October 4-6, 2017, Narva (Estonia)

The 2017 Conference of Young Folklorists is the seventh of its kind, following previous meetings in Estonia (2011, 2013, 2015) and Lithuania (2012, 2014, 2016). The conference aims to foster academic communication, collaboration and research in the field of folklore by bringing together advanced students and young scholars from different countries and giving them an opportunity to present their research to an international audience. The forthcoming event will also be used to introduce plans for a new English-language MA-programme "Folkloristics and Applied Heritage Studies" at the University of Tartu.

The 2017 conference will be held in the border town of Narva in collaboration with the University of Tartu Narva College. Located on the border between Estonia and Russia or, as some might say, the West and the East, Narva is uniquely situated to inspire and host explorations into diverse modes and notions of belonging. The concept of belonging has emerged in recent years as a prominent analytical tool for examining the processual character of social life and the multiple, even contradictory attachments of individuals and groups alike in today's interconnected world. As such, belonging is closely related to intersectionality, multiple identities and other interdisciplinary concepts that hold the promise of expanding our thinking about the ongoing making of subjectivity, collectiveness, society and culture as well as the role of folklore therein.

The topic of the 2017 conference "Negotiations of Belonging" invites contributions that address belonging as it is - or has been - experienced, performed and negotiated in daily life and discourse by means of drawing on traditional creative practices and forms of knowledge. The conference also welcomes papers dealing with other aspects of folk culture.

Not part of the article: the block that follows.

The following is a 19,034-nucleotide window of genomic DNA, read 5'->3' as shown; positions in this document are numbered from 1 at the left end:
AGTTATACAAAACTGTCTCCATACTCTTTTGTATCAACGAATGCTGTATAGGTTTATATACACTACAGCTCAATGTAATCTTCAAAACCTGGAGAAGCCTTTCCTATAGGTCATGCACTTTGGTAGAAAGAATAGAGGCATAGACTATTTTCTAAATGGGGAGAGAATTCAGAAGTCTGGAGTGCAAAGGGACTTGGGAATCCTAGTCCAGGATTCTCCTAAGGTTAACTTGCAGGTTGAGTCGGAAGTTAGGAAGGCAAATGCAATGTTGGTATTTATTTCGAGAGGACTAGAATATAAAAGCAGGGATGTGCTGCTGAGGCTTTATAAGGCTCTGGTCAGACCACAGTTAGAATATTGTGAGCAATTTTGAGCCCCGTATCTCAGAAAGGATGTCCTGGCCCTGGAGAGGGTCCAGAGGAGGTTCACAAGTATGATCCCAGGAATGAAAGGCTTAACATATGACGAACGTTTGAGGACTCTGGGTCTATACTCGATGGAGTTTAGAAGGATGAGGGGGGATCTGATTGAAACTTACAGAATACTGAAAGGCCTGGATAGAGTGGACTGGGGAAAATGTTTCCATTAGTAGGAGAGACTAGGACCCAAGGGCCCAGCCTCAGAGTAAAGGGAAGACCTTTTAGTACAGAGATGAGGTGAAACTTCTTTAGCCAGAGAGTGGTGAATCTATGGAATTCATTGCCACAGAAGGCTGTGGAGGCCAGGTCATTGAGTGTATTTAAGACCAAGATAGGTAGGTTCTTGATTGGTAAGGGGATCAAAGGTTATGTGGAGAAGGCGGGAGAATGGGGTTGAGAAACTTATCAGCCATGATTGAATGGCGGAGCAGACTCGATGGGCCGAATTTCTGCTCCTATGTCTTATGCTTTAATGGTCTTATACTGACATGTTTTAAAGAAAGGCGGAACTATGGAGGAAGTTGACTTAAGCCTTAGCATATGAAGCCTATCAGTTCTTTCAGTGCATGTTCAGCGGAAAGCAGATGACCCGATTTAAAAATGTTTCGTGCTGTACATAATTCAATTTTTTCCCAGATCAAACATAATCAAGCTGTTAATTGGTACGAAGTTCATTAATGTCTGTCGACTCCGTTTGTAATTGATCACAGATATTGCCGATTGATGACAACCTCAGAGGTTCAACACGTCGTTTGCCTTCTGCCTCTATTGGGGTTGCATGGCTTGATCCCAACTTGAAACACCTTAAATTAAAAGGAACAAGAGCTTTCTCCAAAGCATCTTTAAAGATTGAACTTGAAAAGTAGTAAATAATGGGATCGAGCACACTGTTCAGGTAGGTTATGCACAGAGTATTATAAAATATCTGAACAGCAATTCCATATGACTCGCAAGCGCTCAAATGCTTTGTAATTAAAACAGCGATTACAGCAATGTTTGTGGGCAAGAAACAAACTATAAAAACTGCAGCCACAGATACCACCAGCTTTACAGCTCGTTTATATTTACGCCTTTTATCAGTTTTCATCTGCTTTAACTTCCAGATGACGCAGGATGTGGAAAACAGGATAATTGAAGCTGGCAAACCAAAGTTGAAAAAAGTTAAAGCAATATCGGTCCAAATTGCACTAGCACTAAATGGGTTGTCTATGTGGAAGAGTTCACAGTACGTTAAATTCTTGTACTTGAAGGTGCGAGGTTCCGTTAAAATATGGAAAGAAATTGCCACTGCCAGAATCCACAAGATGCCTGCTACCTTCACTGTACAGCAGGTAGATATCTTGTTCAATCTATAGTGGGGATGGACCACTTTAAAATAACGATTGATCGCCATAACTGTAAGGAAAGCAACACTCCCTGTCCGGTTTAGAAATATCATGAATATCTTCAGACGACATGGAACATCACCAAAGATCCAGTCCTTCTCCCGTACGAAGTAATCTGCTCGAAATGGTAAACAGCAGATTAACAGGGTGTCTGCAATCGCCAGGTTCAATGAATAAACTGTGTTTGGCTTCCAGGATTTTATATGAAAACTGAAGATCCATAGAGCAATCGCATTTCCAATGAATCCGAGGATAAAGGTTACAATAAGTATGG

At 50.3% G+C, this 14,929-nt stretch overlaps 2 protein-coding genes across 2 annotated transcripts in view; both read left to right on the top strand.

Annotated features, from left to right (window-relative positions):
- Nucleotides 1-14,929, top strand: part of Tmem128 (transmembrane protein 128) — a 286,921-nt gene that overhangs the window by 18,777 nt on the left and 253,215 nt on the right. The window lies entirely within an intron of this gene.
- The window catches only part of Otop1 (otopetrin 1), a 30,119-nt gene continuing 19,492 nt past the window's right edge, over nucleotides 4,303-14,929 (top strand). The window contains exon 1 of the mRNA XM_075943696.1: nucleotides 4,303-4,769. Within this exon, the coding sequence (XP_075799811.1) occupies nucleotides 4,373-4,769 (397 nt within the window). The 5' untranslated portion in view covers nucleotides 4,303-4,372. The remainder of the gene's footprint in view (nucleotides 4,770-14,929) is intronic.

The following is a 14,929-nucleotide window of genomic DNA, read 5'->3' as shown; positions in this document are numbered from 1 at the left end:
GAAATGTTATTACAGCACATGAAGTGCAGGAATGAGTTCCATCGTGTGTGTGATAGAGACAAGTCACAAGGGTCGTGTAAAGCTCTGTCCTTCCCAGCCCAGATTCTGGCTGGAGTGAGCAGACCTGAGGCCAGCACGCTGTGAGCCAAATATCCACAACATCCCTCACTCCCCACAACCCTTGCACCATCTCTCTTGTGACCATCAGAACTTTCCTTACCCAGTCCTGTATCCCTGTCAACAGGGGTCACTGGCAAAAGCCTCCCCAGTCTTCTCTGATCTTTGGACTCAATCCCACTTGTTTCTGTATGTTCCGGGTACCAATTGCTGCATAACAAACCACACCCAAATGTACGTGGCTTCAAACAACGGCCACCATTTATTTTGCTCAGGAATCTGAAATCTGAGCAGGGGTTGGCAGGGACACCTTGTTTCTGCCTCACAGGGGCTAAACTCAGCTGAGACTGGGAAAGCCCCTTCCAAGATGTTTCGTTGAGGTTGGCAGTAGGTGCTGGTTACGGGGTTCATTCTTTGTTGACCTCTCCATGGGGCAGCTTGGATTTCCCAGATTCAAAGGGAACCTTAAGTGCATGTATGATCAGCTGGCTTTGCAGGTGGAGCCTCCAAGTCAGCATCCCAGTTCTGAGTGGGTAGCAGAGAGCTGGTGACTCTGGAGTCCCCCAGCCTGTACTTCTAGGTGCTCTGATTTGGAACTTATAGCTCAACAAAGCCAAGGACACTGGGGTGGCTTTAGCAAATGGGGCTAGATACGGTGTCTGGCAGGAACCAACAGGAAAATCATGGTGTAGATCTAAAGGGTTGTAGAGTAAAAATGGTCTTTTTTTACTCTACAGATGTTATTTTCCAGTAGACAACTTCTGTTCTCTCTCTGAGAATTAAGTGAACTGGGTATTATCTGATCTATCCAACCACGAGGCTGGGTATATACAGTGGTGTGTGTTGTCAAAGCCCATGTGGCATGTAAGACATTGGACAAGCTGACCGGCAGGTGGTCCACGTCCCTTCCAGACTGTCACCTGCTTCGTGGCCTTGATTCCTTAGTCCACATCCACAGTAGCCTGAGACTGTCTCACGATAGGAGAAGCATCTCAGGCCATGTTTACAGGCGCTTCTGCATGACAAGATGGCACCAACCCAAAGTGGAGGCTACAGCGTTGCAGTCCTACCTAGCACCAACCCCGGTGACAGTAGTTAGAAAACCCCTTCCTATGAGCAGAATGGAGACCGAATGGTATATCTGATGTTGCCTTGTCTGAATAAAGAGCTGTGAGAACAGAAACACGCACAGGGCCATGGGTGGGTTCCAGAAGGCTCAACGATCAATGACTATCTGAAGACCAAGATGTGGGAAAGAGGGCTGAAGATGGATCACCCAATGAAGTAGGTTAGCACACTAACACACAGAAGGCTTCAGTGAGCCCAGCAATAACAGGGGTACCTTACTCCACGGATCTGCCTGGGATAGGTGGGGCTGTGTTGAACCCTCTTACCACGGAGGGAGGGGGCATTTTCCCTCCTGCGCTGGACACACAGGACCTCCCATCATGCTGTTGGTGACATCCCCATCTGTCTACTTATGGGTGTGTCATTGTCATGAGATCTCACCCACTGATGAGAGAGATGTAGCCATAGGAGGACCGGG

The topics of interest for the conference include but are not limited
to:

  • Vernacular conceptualizations of belonging: what makes a person feel that s/he belongs - or does not belong?
  • Expressive practices and genres whereby belonging is established, confirmed, performed, questioned, or undone in daily life;
  • Material and sensory qualities of belonging and not-belonging;
  • Contested belonging;
  • Lived and ascribed belonging or belonging as it is lived vs. political and ideological discourses of belonging;
  • Intersections between ethnic, generational, gender, class, religious, political, professional and other kinds of belonging;
  • Multiple belonging and negotiations thereof;
  • Interconnections between belonging, agency, and mobility;
  • Belonging and fieldwork, including belonging as a mode of ethnographic knowledge production;
  • Place and belonging;
  • Ambiguities of belonging in vernacular religion: belief, narratives, rituals.

Organized by the Department of Estonian and Comparative Folklore (University of Tartu), University of Tartu Narva College, and Tartu Nefa Group, in partnership with the Institute of Lithuanian Literature and Folklore (Vilnius).